Tucker left this morning for Outdoor Ed, the rite of passage for sixth graders. And so my heart will live outside my body for the next three days.

I don’t think I’m an overprotective mom, and it’s not like it’s his first time away from home. But there’s something about watching him blend in with all the other baseball hats as they get on the bus that makes me feel the passage of time. And also a visceral feeling that could be called “hopelessly out of control.”

As we double checked his packing list last night, the only thing we hadn’t crossed off was “disposable camera,” which was also listed with the phrase, Highly Recommended. So we left early this morning to swing by the grocery store and grab this one last thing. I was going back and forth over whether it was really a necessary item, weighed against the ticking clock of the morning.
“Buddy, do you want to take one with you?”

“Yes, because I want to show you everything when I get home.”

He spoke as if he’d show us immediately.

I said, “Well, you don’t have the images right away with a disposable camera. It’s kind of a process.”

He looked at me blankly.

“The camera stores the images until you get the film developed.”

Blank stare. Ever so slight furrowing of the brow. I was speaking a language he doesn’t comprehend.

At which point his blank stare prompted made me realize that I’m actually not sure where one sends ‘film’ these days.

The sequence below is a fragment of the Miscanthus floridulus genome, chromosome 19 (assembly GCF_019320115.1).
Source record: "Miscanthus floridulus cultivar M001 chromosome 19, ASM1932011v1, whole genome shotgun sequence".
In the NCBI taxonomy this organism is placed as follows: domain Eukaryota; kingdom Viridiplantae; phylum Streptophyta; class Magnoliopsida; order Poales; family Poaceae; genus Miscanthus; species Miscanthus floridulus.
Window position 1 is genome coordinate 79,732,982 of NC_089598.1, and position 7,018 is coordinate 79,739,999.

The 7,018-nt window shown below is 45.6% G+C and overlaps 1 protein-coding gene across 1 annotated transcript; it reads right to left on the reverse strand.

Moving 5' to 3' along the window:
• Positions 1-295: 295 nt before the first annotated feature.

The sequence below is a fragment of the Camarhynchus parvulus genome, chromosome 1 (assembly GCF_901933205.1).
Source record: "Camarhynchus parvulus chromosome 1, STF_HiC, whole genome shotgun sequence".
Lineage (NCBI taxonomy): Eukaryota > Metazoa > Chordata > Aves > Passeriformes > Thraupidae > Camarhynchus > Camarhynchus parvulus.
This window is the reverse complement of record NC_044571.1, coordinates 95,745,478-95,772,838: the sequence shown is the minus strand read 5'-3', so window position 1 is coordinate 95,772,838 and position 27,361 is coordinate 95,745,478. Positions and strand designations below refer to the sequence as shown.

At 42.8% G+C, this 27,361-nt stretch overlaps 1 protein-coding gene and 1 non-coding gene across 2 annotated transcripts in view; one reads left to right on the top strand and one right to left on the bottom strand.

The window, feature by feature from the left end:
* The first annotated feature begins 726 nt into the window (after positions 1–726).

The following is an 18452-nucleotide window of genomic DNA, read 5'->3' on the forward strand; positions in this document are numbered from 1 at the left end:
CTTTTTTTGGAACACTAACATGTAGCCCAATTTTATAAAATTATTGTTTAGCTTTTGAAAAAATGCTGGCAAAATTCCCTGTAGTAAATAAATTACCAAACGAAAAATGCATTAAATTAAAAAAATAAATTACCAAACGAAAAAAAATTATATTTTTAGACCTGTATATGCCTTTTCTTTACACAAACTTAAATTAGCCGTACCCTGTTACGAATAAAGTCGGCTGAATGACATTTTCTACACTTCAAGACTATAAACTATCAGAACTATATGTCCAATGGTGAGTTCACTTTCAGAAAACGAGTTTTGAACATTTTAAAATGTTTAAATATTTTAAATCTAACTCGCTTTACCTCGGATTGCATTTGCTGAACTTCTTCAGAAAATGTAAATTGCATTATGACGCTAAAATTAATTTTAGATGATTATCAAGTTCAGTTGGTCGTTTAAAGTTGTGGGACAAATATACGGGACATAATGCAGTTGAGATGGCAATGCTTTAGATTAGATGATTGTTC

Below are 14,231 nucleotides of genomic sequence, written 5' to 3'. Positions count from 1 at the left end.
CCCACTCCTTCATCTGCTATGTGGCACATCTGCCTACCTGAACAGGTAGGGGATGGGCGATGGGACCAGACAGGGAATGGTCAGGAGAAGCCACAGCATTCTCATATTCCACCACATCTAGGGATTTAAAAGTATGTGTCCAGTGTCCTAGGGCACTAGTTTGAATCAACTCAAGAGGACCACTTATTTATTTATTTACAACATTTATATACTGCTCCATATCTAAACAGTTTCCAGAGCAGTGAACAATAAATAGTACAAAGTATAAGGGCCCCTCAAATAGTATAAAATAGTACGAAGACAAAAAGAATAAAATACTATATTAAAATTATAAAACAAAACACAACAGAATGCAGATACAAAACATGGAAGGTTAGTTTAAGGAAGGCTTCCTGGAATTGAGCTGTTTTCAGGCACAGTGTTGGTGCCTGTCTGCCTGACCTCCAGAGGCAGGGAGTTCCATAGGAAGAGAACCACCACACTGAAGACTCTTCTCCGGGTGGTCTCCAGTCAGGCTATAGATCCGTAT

“So, let me get this straight. You take a picture, but you can’t see it?”

“Not right away, no.”

“What do you have to wait for?”

“For it to be developed into a picture.”

“And the camera… just… holds on to it? Until it becomes a picture?”

I laughed at this gap in our communication. Again, that awareness of the passage of time.

“Yes, that’s kind of how it works. But the camera doesn’t develop the photo. A laboratory does.”

That was it, the last straw. He was picturing white coats and white gloves and scientists with protective eyewear. Which is maybe how it is now with ancient technology, I suppose. I could see him dismissing me.

To top it all off, when we arrived at the store and he asked the clerk for a disposable camera, the guy said, “Um, dude. We don’t carry those. We haven’t. For a long time. Like, a l-o-n-g time.”

Well, then.  I’m not sure that emphasis was necessary.

Tuck will have to use an even more vintage technology called his photographic memory.

 

Pay attention, kiddo. The memories will have to live in your heart.

(And I’m not as old as you think I am.)

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